With the launch of Mario Tennis Aces, people who adore Nintendo’s sports franchise have a lot to be happy about. It is, by and large, every bit as good as the classic Mario Tennis games.
What it is not, though, is Wii Sports on Switch. Specifically Wii Tennis.
Much of the enormous success of the Wii is due to Wii Tennis. It was just so approachable and intuitive: The ball bounced to you, you swung, and it felt like you were making direct contact with said ball. Anyone from toddlers to grandparents could pick it up and have a fun time.
The magic was not only tied to the motion controls, but also the fact that your swing felt directly tied to the swing of the character in the game, creating a one-to-one connection. Without needing to worry about the movement of your character, all you had to focus on was making a proper swing.
But Mario Tennis Aces, like most modern tennis games, allows for direct control over the character’s movement. It also allows for special charged-up shots and a variety of drop shots, lobs and slices.
What all this adds is depth — something that goes beyond the back-and-forth rallies of Wii Tennis. Despite the kid-friendly appearance, there’s a surprisingly complex sports game here.
What it doesn’t allow for, sadly, is the flip-side: the instant approachability of Wii Tennis.
Mario Tennis Aces attempts to mimic Wii Tennis with the new “Swing Mode.” Here, you no longer need to worry about character movement, and swinging a single Joy-Con controller will return shots back at your opponent.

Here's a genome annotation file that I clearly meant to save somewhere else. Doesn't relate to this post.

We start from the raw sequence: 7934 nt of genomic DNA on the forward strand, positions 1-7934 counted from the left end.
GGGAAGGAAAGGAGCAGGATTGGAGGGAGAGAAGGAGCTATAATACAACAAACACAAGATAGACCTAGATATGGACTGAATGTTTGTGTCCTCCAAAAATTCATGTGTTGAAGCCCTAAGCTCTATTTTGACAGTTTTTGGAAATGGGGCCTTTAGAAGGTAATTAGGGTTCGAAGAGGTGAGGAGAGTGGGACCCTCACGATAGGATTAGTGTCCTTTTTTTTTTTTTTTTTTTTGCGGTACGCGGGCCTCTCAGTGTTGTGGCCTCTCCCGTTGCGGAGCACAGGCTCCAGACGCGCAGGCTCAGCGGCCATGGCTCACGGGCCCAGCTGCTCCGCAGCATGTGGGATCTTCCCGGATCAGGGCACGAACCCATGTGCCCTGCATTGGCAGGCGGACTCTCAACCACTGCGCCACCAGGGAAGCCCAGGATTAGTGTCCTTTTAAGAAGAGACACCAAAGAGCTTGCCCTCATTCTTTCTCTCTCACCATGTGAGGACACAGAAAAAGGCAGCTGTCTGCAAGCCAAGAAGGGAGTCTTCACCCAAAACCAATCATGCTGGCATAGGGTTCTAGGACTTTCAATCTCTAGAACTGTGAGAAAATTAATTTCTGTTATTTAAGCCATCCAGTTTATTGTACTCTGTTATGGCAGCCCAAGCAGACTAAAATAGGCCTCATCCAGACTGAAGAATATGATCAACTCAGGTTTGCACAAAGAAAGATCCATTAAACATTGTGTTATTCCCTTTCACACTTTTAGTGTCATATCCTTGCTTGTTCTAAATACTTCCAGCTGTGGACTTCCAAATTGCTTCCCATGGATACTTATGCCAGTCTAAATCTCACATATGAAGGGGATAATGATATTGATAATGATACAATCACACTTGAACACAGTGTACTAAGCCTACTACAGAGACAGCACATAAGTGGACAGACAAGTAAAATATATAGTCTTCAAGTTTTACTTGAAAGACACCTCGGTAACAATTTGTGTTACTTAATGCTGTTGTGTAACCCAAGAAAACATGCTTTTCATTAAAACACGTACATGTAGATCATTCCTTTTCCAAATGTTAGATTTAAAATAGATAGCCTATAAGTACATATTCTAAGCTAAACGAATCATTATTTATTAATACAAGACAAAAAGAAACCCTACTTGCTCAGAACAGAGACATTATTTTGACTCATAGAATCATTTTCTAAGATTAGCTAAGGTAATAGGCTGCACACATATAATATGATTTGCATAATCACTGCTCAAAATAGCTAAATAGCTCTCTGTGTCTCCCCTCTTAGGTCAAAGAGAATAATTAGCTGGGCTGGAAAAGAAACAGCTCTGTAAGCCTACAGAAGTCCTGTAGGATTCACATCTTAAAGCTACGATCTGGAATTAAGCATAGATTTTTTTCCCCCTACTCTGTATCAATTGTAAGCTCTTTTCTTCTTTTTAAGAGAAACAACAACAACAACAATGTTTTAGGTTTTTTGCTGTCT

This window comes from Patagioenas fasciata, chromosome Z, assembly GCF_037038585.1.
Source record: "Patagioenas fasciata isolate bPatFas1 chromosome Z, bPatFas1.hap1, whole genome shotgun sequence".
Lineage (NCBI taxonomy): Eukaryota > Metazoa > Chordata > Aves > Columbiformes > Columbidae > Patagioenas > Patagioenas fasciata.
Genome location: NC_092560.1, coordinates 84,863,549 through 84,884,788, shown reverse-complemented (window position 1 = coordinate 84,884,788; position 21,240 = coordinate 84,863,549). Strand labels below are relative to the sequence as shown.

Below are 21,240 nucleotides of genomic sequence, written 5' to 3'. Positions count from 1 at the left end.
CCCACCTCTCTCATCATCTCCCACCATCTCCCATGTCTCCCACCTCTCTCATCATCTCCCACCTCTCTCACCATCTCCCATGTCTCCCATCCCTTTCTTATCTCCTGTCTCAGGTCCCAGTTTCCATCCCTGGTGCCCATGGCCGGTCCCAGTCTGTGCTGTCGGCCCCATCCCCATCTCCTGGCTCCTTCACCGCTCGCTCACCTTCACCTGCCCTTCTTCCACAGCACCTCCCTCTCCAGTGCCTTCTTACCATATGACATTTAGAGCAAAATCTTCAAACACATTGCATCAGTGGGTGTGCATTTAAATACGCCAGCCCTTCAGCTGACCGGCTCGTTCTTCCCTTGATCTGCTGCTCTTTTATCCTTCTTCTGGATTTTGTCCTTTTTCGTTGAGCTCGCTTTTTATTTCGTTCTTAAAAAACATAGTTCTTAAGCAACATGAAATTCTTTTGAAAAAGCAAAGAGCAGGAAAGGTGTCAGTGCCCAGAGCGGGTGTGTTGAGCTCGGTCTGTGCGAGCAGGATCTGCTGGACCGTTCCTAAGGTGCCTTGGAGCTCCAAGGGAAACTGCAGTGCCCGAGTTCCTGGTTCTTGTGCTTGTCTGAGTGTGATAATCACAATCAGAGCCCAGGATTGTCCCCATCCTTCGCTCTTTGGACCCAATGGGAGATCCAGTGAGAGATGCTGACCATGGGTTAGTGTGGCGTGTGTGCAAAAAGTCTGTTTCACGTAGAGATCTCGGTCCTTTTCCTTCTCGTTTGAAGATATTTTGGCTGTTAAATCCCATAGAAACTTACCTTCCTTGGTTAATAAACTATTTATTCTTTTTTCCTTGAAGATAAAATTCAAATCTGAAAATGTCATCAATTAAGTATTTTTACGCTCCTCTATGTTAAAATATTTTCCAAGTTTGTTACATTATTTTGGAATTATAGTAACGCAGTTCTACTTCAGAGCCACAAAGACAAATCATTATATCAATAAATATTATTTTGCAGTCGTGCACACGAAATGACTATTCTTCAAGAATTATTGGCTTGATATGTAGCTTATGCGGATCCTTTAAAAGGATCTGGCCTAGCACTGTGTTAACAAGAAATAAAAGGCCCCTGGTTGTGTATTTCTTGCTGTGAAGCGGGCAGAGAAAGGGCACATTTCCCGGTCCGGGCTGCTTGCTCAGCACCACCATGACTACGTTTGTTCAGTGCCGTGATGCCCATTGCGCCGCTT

But the nature of Mario Tennis games prevents Swing Mode from feeling satisfying. Success in this mode requires you to charge up shots by holding the Joy-Con back before swinging it forward when the ball gets close. This swing timing ends up feeling inconsistent and somewhat distant from the actions on screen. It also simply demands too much accuracy from casual players, who will likely be turned off by Swing Mode.
On the bright side, Mario Tennis Aces’ core gameplay outside of Swing Mode is actually incredibly approachable, assuming you’re working with someone who has used a controller in the last 10 years. The bulk of the new game’s depth is tied to power meters and special shots, all of which can be turned off in settings, which then transforms it back into the more traditional, Mario Tennis 64-like experience.
(Note: If you’re looking to do this, you’ll want to change the settings before you select your character. The setting you’re looking for is Play Style. Change it from “Standard” to “Simple — Beginner.”)
We’re thrilled that Nintendo just dropped a high-quality Mario Tennis game on Switch. Just know that if you’re looking to get grandma back off the couch again, you’re going to have to wait a while until Nintendo realizes that Switch Sports is a mandatory addition to the catalogue.